Radiofrequency Ablation Therapy

By: Rachel Calderon
By: Rachel Calderon

One of the few treatment options for liver cancer patients is now being offered at the great lakes cancer institute at Ingham Regional Medical Center.

Dr. David Litvak has received specialized training in the use of radiofrequency ablation therapy, a procedure that uses electrical energy to create heat to destroy liver tumors.

"The patients with liver cancer have few options if they're not one of the patients that can have tumors removed, and if they don't respond to chemotherapy. They have significant side effects or the tumors don't respond," Dr. Litvak.

During the procedure the prod is directly inserted into the tumor, the tines heat up to 120 degrees and kill only the cancer cells, saving the surrounding healthy issues of the liver. But as successful as the procedure has been, there are still some patients who can't be treated with RFA.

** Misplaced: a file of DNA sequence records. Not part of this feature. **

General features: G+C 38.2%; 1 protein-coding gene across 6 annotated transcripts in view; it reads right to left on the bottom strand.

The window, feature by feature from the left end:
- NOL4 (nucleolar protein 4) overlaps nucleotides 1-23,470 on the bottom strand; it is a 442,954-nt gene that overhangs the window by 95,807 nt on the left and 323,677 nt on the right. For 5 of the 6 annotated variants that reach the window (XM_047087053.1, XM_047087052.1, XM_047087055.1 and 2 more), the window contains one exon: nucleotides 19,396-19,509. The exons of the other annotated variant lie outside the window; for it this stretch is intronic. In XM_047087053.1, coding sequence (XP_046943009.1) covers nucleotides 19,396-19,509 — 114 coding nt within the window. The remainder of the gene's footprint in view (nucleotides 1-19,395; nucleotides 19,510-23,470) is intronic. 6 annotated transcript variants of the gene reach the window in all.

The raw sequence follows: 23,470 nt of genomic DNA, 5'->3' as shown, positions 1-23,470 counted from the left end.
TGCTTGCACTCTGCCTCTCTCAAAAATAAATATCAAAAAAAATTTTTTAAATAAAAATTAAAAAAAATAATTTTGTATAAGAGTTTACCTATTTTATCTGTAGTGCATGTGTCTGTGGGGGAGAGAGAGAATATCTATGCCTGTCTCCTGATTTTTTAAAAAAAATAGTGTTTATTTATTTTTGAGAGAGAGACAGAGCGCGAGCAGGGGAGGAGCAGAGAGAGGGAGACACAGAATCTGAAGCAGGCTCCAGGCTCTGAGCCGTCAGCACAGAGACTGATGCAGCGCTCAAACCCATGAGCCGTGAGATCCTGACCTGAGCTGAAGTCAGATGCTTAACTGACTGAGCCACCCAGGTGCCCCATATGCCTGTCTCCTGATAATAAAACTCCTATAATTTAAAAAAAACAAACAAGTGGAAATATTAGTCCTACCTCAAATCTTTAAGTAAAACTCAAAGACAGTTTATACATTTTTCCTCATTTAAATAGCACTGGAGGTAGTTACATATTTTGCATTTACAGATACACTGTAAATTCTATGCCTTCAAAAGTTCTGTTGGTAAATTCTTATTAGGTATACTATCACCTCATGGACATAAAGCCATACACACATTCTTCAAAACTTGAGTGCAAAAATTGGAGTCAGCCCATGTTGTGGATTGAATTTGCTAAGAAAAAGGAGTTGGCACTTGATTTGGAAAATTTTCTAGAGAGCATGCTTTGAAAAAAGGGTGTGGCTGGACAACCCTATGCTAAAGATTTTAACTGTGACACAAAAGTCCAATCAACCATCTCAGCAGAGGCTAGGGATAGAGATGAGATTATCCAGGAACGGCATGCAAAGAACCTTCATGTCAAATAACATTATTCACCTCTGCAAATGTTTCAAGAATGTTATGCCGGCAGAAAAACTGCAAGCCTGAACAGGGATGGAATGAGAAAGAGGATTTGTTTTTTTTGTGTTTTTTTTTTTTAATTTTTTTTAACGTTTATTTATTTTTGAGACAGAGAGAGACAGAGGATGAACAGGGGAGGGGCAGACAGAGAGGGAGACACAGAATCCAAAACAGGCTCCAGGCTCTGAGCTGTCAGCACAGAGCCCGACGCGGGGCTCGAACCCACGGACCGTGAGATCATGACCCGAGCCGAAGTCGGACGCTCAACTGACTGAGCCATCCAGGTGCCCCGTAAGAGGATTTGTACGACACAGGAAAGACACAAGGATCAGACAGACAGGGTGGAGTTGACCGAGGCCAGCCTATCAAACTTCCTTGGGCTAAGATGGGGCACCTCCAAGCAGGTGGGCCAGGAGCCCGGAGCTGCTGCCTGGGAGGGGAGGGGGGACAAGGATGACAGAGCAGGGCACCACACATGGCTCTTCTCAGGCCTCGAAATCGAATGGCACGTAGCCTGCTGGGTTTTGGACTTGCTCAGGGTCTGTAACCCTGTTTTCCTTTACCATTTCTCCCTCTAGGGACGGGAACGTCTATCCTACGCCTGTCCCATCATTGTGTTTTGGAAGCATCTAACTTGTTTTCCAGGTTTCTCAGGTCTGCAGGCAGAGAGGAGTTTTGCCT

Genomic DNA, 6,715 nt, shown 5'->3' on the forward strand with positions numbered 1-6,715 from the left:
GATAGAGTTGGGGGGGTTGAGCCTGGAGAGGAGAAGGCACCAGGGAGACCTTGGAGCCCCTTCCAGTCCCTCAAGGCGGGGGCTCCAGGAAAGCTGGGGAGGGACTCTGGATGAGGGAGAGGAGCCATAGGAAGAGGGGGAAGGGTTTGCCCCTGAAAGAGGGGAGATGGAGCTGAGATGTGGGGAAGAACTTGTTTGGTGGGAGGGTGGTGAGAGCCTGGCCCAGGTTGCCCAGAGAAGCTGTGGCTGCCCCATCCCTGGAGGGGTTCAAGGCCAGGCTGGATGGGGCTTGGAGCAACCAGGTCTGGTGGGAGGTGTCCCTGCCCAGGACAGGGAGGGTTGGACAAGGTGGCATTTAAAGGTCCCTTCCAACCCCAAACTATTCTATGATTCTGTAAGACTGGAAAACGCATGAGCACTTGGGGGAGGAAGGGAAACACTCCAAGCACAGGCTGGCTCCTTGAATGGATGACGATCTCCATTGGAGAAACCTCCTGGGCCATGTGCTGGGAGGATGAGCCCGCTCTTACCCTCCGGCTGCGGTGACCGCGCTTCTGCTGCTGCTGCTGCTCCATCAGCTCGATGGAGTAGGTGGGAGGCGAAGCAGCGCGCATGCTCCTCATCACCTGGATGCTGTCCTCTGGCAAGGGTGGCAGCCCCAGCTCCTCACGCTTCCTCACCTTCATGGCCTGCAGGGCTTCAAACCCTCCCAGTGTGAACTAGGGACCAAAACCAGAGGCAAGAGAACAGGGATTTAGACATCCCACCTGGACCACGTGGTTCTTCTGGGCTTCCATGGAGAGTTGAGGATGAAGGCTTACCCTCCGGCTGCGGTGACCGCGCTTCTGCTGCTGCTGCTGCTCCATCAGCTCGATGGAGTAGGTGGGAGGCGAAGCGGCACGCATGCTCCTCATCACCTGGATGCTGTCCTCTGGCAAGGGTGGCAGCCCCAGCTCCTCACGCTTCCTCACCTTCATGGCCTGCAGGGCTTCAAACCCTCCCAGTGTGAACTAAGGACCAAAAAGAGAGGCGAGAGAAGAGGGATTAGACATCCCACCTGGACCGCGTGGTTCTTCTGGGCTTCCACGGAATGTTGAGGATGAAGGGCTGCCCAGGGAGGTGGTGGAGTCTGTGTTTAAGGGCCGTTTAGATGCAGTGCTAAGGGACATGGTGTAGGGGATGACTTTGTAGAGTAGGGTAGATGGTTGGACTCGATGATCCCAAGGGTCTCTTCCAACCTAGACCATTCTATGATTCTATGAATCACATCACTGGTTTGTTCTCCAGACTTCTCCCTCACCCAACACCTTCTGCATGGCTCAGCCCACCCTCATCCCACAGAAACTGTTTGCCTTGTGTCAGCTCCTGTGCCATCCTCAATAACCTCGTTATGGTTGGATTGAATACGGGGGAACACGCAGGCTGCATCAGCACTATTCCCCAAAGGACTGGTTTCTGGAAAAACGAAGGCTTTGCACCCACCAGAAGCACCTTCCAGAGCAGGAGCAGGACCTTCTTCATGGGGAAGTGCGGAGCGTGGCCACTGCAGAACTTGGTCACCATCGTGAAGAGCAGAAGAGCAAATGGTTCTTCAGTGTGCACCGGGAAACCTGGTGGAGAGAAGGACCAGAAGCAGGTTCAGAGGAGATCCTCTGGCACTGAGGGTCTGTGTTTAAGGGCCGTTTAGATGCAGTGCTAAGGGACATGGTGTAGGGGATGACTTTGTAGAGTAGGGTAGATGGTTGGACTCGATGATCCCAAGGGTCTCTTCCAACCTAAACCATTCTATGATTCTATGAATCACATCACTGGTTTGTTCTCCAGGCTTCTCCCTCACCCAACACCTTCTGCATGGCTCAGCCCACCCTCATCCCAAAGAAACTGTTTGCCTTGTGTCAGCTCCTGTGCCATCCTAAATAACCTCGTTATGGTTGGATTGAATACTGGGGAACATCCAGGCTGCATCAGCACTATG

"Maybe they come too late in treatment or they develop too many tumors or they're too big to be treated adequately," said Dr. Litvak.

Recovery depends on the size and number of tumors, but patients can generally go home the day of treatment or within three days, and unlike other treatments there are few risks or uncomfortable side effects. Patient follow up usually begins a months after the procedure and if the tumor recurs, in most cases, RFA can be used again.

Sucess rates have been so high among liver cancer patients, studies are underway to see if it can treat breast, lung or bone cancer.


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